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    Proteins make life. Protein breakdown into amino acids helps cells grow and heal. Proteins breakdown slower than carbs, making you feel fuller with fewer calories. Proteins are necessary for weight management.

    Men require 56 grams of protein and women 46. Your weight and exercise level may require more.

    Protein comes from meat, eggs, and dairy. However, they include saturated fat and cholesterol. Those protein sources may not aid vegetarians or vegans. Luckily, you don’t need meat or cheese to acquire enough of the crucial ingredient.

    Here are 19 vegetarian and vegan protein sources and ways to include them into your diet now.

    Plant Protein Benefits

    Plant-based diets may improve health and the environment. Plant-based protein benefits:12

    • More fiber and nutrients
    • Low saturated fat, linked to heart disease.
    • low sodium
    • Lower stroke and heart disease risk
    • Less obesity, high blood hypertension, type 2 diabetes, and some malignancies.
    • reduces greenhouse gas emissions

    Beans and legumes

    Beans and legumes are high-protein plant foods that may be used to salads, dressings, dips, and sauces.


    Peas include plant-based protein like other legumes. Peas have 7.9 grams of protein per cup, whereas reduced-fat milk has 8.23 grams.

    Elle Penner, RDN, a registered dietitian nutritionist, advised Health that pea pesto is a good alternative to peas as a side dish.

    “I blend frozen peas, toasted pine nuts, fresh mint, and olive oil and serve over linguine,” Penner added. “I love it.”


    Black, white, pinto, heritage, and more beans exist. All beans are high in protein. Two cups of red kidney beans provide 28 grams of protein, compared to 3 cups of cow’s milk’s 24.7 grams.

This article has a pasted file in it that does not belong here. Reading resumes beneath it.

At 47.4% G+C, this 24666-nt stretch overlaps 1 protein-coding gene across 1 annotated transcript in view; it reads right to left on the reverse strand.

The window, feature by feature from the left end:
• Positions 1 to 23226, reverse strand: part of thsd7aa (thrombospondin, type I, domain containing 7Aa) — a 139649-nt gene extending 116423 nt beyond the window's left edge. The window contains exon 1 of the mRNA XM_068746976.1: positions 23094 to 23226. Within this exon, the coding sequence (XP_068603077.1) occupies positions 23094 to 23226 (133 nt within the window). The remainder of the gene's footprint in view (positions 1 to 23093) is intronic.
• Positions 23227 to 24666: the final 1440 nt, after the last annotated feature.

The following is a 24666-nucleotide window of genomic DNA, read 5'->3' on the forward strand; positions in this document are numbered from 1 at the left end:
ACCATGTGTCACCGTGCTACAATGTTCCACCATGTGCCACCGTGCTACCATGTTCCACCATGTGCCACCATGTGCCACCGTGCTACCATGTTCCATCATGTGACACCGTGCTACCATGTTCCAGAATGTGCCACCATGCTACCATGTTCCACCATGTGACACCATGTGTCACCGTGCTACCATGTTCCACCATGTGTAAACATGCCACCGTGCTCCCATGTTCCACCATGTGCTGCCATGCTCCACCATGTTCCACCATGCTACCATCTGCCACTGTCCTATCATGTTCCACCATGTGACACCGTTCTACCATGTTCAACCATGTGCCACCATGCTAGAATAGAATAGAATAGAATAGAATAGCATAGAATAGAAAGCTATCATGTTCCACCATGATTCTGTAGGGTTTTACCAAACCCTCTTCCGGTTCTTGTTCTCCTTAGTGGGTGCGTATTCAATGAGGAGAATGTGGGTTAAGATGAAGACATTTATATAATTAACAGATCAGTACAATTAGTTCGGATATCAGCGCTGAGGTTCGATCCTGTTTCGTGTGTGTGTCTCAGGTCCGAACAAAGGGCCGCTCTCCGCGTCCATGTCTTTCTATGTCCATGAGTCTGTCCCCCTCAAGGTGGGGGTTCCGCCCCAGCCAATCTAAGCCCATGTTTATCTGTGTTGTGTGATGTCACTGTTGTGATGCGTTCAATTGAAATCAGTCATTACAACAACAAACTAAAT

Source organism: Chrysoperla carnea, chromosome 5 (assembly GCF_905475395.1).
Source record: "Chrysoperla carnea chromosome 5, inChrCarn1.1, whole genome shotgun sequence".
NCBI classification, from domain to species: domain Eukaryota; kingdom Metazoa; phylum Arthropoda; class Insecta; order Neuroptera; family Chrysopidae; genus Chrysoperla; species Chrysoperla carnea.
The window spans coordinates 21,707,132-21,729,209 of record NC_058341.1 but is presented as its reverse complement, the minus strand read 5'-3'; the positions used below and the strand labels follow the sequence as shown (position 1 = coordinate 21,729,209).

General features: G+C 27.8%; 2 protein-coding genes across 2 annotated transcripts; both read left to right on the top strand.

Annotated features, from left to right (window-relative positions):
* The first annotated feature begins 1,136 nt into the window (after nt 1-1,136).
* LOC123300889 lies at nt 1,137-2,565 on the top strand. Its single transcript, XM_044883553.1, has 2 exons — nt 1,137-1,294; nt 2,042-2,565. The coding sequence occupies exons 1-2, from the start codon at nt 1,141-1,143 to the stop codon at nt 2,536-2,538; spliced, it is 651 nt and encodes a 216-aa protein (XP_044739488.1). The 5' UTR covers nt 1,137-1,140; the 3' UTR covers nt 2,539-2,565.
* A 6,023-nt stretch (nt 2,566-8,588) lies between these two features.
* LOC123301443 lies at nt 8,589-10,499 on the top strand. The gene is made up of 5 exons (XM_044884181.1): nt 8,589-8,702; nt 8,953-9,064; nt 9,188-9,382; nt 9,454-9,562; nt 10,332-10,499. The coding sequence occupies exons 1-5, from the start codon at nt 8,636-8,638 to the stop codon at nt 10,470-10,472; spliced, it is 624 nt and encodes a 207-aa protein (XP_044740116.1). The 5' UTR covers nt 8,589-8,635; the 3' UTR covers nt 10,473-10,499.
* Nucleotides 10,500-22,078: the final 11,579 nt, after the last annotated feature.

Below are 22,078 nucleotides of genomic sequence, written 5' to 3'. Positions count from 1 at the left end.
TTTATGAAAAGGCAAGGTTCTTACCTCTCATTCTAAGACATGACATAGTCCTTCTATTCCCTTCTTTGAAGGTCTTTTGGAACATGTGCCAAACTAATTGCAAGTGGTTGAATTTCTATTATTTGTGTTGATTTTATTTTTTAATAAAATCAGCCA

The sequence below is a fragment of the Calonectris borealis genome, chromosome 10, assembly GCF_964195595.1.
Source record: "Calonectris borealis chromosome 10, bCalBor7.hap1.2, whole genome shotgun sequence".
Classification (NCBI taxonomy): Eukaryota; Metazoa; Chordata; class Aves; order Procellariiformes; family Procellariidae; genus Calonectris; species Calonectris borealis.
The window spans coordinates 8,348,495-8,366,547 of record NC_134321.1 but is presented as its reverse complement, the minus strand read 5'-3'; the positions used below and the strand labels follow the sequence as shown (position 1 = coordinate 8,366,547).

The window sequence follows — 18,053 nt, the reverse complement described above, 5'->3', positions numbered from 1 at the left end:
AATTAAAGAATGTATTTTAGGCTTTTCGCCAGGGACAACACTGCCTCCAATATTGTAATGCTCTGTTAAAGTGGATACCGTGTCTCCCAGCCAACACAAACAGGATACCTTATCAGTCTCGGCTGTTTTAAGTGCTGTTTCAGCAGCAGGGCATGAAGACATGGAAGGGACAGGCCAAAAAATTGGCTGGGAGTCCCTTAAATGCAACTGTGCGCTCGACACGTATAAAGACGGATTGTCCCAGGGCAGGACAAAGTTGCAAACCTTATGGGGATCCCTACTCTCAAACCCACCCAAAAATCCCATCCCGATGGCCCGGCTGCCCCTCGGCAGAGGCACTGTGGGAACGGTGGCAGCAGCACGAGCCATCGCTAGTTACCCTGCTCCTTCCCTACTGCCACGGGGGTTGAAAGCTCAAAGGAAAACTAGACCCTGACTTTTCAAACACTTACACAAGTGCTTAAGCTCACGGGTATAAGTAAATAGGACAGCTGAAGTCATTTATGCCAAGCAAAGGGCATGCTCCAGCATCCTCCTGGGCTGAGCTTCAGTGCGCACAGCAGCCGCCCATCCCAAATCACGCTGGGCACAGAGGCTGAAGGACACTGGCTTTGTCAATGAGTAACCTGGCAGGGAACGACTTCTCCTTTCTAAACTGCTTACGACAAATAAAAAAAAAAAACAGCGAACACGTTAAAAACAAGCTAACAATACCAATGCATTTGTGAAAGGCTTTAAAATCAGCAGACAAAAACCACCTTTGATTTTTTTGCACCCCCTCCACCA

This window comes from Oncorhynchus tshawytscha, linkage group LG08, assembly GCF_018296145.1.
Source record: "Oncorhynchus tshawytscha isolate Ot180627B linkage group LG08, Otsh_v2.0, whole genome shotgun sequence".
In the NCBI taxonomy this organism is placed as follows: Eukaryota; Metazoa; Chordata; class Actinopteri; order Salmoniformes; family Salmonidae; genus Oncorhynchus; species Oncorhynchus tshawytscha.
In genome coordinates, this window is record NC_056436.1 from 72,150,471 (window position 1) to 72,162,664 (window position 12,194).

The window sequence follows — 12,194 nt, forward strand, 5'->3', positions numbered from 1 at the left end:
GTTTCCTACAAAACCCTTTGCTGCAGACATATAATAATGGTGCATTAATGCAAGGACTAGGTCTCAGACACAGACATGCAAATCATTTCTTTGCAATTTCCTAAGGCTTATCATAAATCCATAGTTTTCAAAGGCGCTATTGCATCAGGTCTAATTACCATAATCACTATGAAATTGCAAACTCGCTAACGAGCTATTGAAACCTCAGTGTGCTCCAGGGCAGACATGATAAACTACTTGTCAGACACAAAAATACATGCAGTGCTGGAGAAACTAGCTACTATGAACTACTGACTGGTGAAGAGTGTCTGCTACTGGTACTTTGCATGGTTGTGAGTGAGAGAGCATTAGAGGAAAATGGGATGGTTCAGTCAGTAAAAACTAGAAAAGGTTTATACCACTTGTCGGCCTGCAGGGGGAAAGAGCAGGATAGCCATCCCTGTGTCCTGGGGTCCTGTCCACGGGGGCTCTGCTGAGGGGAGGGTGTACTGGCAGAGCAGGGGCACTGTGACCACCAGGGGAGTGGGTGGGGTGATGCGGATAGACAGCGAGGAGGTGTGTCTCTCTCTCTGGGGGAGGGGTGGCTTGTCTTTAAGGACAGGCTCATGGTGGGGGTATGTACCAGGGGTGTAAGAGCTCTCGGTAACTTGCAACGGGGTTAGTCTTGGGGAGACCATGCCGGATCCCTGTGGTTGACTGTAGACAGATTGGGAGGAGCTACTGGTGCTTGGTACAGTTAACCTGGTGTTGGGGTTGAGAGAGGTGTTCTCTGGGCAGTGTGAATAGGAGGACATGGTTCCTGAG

Christine Gerbstadt, MD, MPH, RDN, author of Doctor’s Detox Diet, stated you don’t need to cook beans to get their nutrients.

    “If you want to buy them dried and soak them overnight before cooking them, that’s fine,” added Dr. Gerbstadt. “But it’s also fine and easier to buy them canned, rinse them, and heat them over the stove.”


    Chickpeas are legumes and versatile plant proteins. Chickpeas are high-fiber, low-calorie, and offer 7.3 grams of protein per half-cup.

    Chickpeas can be used in salads, hummus, or oven-roasted and salted snacks.

    “You can make a really great meal with some whole-wheat flatbread, veggies, and homemade hummus,” said Dr. Gerbstadt. “Just toss a can of chickpeas in the blender with some herbs and tahini or walnut oil, and you’re good to go.”

    Black-Eyed Peas

    Black-eyed peas, like beans, lentils, peas, and chickpeas, are robust pulses. On New Year’s Day, some eat black-eyed peas for luck. Plant-based protein may be a year-round pantry staple.

    12 grams of protein per cup. Black-eyed peas provide protein and these nutrients per cup:7

    • 6g fiber
    • B vitamin abundance
    • Immune-boosting vitamin A
    • Magnesium
    • Calcium
    • Potassium
    • Iron
    • Zinc

    Add black-eyed peas to salads, soups, stews, stir fry, and most bean dishes.

    Soy Products

    These soy products can replace red meat, poultry, and fish.

    Tempeh, Tofu

    Soybean-based foods have the most plant-based protein. Tempeh and tofu have 16.9 and 21.8 grams per half-cup serving.

    “They’re highly nutritious, and they can really take on the taste and texture of whatever type of food you’re looking for,” said Dr. Gerbstadt. “I love that you can get a really soft tofu and mash it with a fork, or a firm one and have a really substantial product that can stand in for meat.”


    If you don’t like meat alternatives, consume soybeans in their pods. Boiled, salted edamame has nine grams of protein every two-thirds cup.

    Try edamame as a snack, appetizer before dinner, or in salads or pasta (without the shell).

    Non-Dairy Milk and Yogurt

    There are non-dairy alternatives for milk in coffee or cereal and yogurt as a snack. Additionally, the following goods are protein-rich. Some kinds even include calcium and vitamin D like dairy.

    Non-Dairy Milks

    Milk replacements aren’t just for lactose-intolerant persons. Plant-based protein sources include soy, almonds, oats, and others. Plain soy milk offers six grams of protein per eight-ounce cup. Penner advised against too much sweetness and taste.

    Pea Milk

    Pea milk is unusual among milk replacements. Unlike nuts, soy, and dairy, yellow split pea milk is not an allergy.

    Pea milk has eight grams of protein per cup.12 Most manufacturers add calcium and vitamin D to pea milk.

    Coffee, porridge, creamy soups, sauces, and other milk-based dishes can use pea milk.

    Non-Dairy Yogurt

    Plant-based diets have boosted dairy-free choices beyond milk. Almond, cashew, pea, soy, and coconut yogurts are available. The alternatives provide the same probiotic benefits.